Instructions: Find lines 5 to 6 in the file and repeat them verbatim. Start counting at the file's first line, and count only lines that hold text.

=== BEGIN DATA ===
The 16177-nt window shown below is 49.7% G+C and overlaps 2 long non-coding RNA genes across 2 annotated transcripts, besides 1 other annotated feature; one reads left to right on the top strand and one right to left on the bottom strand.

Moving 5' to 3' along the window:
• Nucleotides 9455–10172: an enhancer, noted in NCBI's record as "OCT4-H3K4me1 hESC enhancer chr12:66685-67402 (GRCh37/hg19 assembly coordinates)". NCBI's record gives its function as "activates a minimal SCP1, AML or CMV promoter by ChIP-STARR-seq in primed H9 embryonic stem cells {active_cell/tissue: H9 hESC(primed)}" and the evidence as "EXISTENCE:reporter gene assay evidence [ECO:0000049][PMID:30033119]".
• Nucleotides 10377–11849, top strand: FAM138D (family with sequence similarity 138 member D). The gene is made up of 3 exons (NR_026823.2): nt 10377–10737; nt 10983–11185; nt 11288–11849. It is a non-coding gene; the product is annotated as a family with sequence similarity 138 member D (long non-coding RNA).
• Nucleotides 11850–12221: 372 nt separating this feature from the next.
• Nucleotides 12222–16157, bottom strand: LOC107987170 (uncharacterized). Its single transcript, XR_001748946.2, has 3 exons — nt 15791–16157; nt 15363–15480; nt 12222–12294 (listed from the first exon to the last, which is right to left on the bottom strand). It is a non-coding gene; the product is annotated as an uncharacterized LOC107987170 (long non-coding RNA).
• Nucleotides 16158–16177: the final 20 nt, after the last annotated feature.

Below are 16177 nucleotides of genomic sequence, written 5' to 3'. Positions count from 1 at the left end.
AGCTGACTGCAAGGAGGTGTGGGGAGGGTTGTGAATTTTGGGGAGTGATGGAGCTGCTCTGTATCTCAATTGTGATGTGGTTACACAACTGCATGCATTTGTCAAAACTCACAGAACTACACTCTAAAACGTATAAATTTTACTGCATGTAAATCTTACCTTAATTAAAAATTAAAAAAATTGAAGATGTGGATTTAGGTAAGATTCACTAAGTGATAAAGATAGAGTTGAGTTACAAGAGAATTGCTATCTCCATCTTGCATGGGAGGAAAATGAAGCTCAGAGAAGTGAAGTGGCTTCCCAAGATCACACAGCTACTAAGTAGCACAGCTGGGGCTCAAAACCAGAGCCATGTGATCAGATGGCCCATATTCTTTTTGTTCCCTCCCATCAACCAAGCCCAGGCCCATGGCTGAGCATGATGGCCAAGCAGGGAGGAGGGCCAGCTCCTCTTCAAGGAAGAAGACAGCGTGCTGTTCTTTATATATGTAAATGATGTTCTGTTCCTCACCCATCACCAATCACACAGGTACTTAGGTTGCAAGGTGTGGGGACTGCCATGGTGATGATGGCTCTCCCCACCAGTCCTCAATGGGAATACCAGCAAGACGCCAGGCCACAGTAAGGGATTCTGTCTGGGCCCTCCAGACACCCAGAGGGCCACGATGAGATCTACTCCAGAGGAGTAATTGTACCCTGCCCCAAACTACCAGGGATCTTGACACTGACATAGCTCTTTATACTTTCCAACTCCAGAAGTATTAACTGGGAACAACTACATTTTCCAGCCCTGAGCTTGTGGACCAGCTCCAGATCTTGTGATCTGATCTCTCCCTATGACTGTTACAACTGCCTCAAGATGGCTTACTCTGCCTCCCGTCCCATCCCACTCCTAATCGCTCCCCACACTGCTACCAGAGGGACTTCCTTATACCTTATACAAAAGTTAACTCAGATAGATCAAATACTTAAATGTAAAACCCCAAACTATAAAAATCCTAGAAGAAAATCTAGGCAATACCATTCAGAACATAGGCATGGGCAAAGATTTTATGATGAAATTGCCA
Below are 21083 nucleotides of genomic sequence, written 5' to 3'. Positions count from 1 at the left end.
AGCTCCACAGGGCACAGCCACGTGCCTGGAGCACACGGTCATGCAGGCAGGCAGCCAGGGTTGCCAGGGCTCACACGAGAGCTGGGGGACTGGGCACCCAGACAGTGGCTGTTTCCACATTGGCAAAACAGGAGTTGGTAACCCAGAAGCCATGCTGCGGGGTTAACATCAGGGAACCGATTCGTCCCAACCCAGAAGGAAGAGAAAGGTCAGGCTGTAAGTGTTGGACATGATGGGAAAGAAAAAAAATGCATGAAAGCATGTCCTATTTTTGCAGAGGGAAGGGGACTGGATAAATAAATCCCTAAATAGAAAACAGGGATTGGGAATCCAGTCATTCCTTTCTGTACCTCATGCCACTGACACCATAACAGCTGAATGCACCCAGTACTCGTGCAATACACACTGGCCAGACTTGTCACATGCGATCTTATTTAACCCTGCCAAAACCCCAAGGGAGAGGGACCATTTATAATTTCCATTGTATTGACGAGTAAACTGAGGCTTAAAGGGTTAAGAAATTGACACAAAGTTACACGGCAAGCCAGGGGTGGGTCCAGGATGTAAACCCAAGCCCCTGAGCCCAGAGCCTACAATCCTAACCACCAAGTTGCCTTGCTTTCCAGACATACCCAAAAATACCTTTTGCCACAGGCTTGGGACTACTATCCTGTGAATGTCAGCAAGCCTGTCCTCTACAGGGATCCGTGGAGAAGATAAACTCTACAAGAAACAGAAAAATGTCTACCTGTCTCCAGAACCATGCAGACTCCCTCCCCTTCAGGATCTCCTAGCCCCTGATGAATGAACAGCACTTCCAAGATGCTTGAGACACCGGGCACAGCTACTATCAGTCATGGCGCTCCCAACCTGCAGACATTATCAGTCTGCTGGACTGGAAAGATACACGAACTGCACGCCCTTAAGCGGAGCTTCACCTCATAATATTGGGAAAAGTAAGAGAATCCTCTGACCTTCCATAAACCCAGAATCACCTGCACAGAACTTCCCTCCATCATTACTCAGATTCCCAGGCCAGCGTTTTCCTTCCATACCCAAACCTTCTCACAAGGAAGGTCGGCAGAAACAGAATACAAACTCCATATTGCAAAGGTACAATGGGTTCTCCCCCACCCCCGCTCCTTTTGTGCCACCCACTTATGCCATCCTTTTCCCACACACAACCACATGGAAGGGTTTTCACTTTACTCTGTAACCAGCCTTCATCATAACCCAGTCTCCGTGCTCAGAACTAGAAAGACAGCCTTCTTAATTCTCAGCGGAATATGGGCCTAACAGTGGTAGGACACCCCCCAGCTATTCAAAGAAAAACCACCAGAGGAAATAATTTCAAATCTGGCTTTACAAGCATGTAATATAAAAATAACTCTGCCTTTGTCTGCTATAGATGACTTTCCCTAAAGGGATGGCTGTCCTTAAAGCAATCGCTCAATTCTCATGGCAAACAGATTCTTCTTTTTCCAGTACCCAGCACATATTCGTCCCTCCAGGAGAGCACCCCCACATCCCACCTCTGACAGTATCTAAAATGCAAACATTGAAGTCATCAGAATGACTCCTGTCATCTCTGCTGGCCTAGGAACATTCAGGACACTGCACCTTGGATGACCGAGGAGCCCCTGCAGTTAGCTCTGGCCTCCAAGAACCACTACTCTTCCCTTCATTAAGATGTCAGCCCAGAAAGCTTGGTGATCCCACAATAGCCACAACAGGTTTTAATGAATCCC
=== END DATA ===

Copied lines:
• Nucleotides 11850–12221: 372 nt separating this feature from the next.
• Nucleotides 12222–16157, bottom strand: LOC107987170 (uncharacterized). Its single transcript, XR_001748946.2, has 3 exons — nt 15791–16157; nt 15363–15480; nt 12222–12294 (listed from the first exon to the last, which is right to left on the bottom strand). It is a non-coding gene; the product is annotated as an uncharacterized LOC107987170 (long non-coding RNA).